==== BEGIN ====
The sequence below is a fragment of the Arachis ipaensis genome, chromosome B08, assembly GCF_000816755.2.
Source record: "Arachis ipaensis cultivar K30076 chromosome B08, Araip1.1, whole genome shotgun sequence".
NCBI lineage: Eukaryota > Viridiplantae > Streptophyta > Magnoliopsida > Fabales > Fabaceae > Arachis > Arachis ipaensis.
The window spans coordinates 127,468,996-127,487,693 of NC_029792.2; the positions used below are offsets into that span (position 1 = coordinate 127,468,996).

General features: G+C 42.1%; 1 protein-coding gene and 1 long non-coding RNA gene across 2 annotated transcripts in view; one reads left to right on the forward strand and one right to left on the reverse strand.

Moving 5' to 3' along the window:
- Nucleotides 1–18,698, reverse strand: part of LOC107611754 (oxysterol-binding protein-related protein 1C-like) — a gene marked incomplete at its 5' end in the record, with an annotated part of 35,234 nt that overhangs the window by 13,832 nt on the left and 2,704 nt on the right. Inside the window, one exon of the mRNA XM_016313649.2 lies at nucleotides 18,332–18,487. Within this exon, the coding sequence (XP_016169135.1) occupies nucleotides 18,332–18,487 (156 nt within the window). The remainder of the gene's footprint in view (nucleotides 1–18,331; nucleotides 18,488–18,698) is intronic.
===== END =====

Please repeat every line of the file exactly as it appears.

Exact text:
The sequence below is a fragment of the Arachis ipaensis genome, chromosome B08, assembly GCF_000816755.2.
Source record: "Arachis ipaensis cultivar K30076 chromosome B08, Araip1.1, whole genome shotgun sequence".
NCBI lineage: Eukaryota > Viridiplantae > Streptophyta > Magnoliopsida > Fabales > Fabaceae > Arachis > Arachis ipaensis.
The window spans coordinates 127,468,996-127,487,693 of NC_029792.2; the positions used below are offsets into that span (position 1 = coordinate 127,468,996).

General features: G+C 42.1%; 1 protein-coding gene and 1 long non-coding RNA gene across 2 annotated transcripts in view; one reads left to right on the forward strand and one right to left on the reverse strand.

Moving 5' to 3' along the window:
- Nucleotides 1–18,698, reverse strand: part of LOC107611754 (oxysterol-binding protein-related protein 1C-like) — a gene marked incomplete at its 5' end in the record, with an annotated part of 35,234 nt that overhangs the window by 13,832 nt on the left and 2,704 nt on the right. Inside the window, one exon of the mRNA XM_016313649.2 lies at nucleotides 18,332–18,487. Within this exon, the coding sequence (XP_016169135.1) occupies nucleotides 18,332–18,487 (156 nt within the window). The remainder of the gene's footprint in view (nucleotides 1–18,331; nucleotides 18,488–18,698) is intronic.